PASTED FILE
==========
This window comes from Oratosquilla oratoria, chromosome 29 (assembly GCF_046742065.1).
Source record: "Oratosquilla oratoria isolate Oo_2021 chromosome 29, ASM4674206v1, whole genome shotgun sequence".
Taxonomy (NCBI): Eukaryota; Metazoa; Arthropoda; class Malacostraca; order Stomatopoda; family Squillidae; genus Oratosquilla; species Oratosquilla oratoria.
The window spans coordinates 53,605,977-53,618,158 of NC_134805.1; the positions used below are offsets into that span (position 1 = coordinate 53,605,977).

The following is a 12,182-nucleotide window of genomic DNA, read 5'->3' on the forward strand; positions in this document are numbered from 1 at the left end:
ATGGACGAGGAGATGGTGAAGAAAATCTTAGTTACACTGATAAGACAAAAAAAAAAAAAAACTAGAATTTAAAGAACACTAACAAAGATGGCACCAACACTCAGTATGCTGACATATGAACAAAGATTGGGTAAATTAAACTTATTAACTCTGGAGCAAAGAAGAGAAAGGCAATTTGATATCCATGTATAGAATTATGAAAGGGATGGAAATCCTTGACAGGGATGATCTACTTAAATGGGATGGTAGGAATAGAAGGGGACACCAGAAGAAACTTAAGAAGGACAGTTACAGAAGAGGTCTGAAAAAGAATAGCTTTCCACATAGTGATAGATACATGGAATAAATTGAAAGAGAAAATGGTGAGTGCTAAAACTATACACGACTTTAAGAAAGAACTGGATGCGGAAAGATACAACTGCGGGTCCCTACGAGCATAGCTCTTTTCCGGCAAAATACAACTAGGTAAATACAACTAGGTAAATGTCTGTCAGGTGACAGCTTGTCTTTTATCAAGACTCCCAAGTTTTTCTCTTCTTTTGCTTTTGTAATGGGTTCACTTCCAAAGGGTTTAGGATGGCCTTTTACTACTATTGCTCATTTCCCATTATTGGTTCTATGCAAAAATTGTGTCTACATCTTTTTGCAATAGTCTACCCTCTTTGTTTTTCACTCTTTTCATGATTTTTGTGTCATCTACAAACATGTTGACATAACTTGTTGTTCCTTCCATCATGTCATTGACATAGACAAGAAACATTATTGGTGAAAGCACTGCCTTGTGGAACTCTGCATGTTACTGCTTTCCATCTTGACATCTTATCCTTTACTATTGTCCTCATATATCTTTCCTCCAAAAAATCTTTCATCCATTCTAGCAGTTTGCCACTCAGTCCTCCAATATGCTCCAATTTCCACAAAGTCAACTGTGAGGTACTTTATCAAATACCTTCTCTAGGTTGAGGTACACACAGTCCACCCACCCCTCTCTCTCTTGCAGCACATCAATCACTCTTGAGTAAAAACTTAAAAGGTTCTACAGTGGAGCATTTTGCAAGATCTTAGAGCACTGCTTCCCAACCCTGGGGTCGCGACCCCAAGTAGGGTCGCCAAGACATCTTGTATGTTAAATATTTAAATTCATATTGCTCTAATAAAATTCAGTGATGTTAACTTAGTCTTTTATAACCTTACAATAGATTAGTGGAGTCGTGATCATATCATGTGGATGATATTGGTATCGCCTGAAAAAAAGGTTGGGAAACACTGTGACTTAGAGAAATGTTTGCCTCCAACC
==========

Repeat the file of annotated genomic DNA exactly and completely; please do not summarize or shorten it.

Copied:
This window comes from Oratosquilla oratoria, chromosome 29 (assembly GCF_046742065.1).
Source record: "Oratosquilla oratoria isolate Oo_2021 chromosome 29, ASM4674206v1, whole genome shotgun sequence".
Taxonomy (NCBI): Eukaryota; Metazoa; Arthropoda; class Malacostraca; order Stomatopoda; family Squillidae; genus Oratosquilla; species Oratosquilla oratoria.
The window spans coordinates 53,605,977-53,618,158 of NC_134805.1; the positions used below are offsets into that span (position 1 = coordinate 53,605,977).

The following is a 12,182-nucleotide window of genomic DNA, read 5'->3' on the forward strand; positions in this document are numbered from 1 at the left end:
ATGGACGAGGAGATGGTGAAGAAAATCTTAGTTACACTGATAAGACAAAAAAAAAAAAAAACTAGAATTTAAAGAACACTAACAAAGATGGCACCAACACTCAGTATGCTGACATATGAACAAAGATTGGGTAAATTAAACTTATTAACTCTGGAGCAAAGAAGAGAAAGGCAATTTGATATCCATGTATAGAATTATGAAAGGGATGGAAATCCTTGACAGGGATGATCTACTTAAATGGGATGGTAGGAATAGAAGGGGACACCAGAAGAAACTTAAGAAGGACAGTTACAGAAGAGGTCTGAAAAAGAATAGCTTTCCACATAGTGATAGATACATGGAATAAATTGAAAGAGAAAATGGTGAGTGCTAAAACTATACACGACTTTAAGAAAGAACTGGATGCGGAAAGATACAACTGCGGGTCCCTACGAGCATAGCTCTTTTCCGGCAAAATACAACTAGGTAAATACAACTAGGTAAATGTCTGTCAGGTGACAGCTTGTCTTTTATCAAGACTCCCAAGTTTTTCTCTTCTTTTGCTTTTGTAATGGGTTCACTTCCAAAGGGTTTAGGATGGCCTTTTACTACTATTGCTCATTTCCCATTATTGGTTCTATGCAAAAATTGTGTCTACATCTTTTTGCAATAGTCTACCCTCTTTGTTTTTCACTCTTTTCATGATTTTTGTGTCATCTACAAACATGTTGACATAACTTGTTGTTCCTTCCATCATGTCATTGACATAGACAAGAAACATTATTGGTGAAAGCACTGCCTTGTGGAACTCTGCATGTTACTGCTTTCCATCTTGACATCTTATCCTTTACTATTGTCCTCATATATCTTTCCTCCAAAAAATCTTTCATCCATTCTAGCAGTTTGCCACTCAGTCCTCCAATATGCTCCAATTTCCACAAAGTCAACTGTGAGGTACTTTATCAAATACCTTCTCTAGGTTGAGGTACACACAGTCCACCCACCCCTCTCTCTCTTGCAGCACATCAATCACTCTTGAGTAAAAACTTAAAAGGTTCTACAGTGGAGCATTTTGCAAGATCTTAGAGCACTGCTTCCCAACCCTGGGGTCGCGACCCCAAGTAGGGTCGCCAAGACATCTTGTATGTTAAATATTTAAATTCATATTGCTCTAATAAAATTCAGTGATGTTAACTTAGTCTTTTATAACCTTACAATAGATTAGTGGAGTCGTGATCATATCATGTGGATGATATTGGTATCGCCTGAAAAAAAGGTTGGGAAACACTGTGACTTAGAGAAATGTTTGCCTCCAACC